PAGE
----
Banks face several challenges while struggling to maintain profitability and shareholder value. Greater regulatory requirements, more aggressive audits, and a more competitive business climate have had a significant impact on banks’ bottom lines in the past several years. In order to remain competitive, banks need to take advantage of every tool within their reach to increase their profitability. Often these tools are readily available, but are overlooked due to a lack of awareness. One such tool is the test bank.
Test banks are proven solutions that help determine the impact of changes to settings within the core system, or to business processes, or of the addition of a new product or technology. This underutilized tool functions as a virtual simulation of the bank’s live core system, enabling bankers to understand completely the consequences of potential changes that could impact their bank’s profitability. Surprisingly, only about a third of bankers are using this tool.
A test bank is basically a simulation of a live bank. Bankers can use it to anticipate different outcomes resulting from a system or product change. The bank needs to know a change’s impact on the customer, as well as on the bank’s revenue, before going live. Test banks are a great tool for new product testing, system-specification change-testing and earnings-impact testing, to name a few items. Bankers frequently view creating a “dummy account” in the live bank to perform simulations as an acceptable alternative. This type of testing can cause more problems for the bank than it is worth, because it does not provide a holistic view of a change’s impact on all of a customer’s accounts and can create regulatory issues for the banks.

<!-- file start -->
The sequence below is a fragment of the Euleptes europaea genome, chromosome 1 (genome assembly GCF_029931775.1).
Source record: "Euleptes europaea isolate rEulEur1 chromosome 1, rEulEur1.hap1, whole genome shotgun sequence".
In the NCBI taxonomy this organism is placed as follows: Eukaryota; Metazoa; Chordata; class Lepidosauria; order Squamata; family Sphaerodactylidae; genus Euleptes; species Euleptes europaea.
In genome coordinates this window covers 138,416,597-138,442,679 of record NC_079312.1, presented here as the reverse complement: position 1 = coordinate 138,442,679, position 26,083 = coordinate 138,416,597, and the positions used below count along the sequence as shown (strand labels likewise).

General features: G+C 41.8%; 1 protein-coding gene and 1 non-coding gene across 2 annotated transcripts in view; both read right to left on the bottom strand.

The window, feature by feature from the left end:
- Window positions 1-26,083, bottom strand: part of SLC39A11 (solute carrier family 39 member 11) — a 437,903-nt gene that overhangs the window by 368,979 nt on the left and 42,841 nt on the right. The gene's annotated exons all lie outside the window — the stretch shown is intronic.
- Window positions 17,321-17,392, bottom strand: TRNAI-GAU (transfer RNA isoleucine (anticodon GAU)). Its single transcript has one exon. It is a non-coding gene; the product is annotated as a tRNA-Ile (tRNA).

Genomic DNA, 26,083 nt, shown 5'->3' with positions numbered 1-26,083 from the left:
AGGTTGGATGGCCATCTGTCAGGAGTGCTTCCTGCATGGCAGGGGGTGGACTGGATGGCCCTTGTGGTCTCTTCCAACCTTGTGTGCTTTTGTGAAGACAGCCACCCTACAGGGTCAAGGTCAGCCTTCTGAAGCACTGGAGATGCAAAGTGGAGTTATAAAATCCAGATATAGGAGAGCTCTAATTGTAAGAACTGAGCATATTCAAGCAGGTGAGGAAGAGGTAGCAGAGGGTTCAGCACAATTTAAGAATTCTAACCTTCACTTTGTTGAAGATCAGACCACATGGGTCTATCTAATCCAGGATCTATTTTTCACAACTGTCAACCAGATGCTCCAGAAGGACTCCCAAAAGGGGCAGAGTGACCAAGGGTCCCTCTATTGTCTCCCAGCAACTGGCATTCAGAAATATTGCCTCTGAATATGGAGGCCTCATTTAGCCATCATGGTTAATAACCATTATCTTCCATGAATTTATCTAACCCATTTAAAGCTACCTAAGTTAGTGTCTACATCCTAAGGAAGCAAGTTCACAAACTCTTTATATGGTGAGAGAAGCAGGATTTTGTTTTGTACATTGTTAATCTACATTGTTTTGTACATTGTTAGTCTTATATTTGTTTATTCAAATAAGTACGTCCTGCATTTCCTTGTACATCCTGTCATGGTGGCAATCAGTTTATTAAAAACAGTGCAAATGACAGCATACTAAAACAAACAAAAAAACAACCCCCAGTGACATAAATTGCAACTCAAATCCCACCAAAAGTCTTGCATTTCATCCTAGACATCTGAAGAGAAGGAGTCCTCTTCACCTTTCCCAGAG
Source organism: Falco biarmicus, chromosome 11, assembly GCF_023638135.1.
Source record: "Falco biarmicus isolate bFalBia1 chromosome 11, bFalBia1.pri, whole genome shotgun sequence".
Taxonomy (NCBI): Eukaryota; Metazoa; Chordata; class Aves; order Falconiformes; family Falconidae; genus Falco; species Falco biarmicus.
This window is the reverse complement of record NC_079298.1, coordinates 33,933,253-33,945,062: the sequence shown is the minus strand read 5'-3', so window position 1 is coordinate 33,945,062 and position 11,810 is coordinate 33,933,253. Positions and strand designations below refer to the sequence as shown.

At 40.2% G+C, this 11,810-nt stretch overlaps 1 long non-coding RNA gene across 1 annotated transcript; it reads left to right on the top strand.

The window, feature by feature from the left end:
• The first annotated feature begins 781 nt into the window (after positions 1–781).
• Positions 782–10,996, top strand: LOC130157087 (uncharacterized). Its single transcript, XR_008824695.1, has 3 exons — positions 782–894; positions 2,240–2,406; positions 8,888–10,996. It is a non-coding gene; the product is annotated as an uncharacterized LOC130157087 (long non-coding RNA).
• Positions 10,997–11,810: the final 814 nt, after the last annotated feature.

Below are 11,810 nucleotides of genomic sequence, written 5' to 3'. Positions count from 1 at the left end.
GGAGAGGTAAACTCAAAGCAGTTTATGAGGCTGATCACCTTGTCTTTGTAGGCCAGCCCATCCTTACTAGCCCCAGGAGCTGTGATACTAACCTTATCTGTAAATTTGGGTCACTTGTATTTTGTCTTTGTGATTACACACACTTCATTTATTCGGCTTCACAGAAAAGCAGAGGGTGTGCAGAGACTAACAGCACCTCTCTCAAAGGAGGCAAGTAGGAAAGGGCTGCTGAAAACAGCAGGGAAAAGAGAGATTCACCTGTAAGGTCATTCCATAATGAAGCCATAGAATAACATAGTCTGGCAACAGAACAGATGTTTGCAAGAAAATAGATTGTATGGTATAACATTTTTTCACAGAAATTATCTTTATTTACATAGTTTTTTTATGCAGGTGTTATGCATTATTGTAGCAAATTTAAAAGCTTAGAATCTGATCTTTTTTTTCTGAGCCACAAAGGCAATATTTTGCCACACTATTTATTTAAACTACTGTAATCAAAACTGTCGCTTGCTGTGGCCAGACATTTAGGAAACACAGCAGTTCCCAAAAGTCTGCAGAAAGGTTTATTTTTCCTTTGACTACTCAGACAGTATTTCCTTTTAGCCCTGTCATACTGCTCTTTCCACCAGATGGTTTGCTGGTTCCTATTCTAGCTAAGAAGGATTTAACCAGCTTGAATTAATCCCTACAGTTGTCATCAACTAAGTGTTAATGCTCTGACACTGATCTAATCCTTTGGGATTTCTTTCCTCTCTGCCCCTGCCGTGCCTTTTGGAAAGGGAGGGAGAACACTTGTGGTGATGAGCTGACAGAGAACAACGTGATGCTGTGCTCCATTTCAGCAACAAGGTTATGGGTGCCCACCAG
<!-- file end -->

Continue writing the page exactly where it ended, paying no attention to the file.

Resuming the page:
When analyzing changes, banks should rely on test banks to give them an understanding of the full impact on a customer’s accounts, and on the institution’s revenue. The benefit of using the test bank is that it provides live-bank parallel modeling, which measures all transactions and how they affect a customer's accounts. For some products and services, the most accurate way to use test bank results is for bankers to combine them with an estimate of potential loss due to changes in customer behavior and compare them against the live bank to determine if there are any reductions or increases in the projected annual revenue. This is because test banks do not measure the impact of a change on human behavior.
Bankers need to know that some testing requires a minimum of seven to ten consecutive days of parallel simulation to reach accurate results on the true impact. This enables bankers to compare the impact of changes on all account types against the live bank and see the direct impact on the bank’s general ledger. This gives bankers the opportunity to modify the change being tested, if they see a decline in revenue. Obviously, testing for consecutive days requires a daily upload of all transactional data into the test bank, including all customer electronic transactions. This takes some time, but is well worth the effort because it eliminates the uncertainty about the changes to the bank’s revenue, and about the impact on the customers.
Many banks are missing out on this valuable tool, useful for measuring the potential impact of changes on revenues. Bankers should begin educating themselves on the benefits and most effective use of test banks. There are several factors which help make banks successful, so the test bank is an important tool.
Shahin Clark is the CEO and lead consultant of Jamesville, New York-based Lodestone Banking, which provides specialized comprehensive revenue analysis for banks that tracks down and captures missing revenues that are lost through core system conversion, erroneous system ... View Full Bio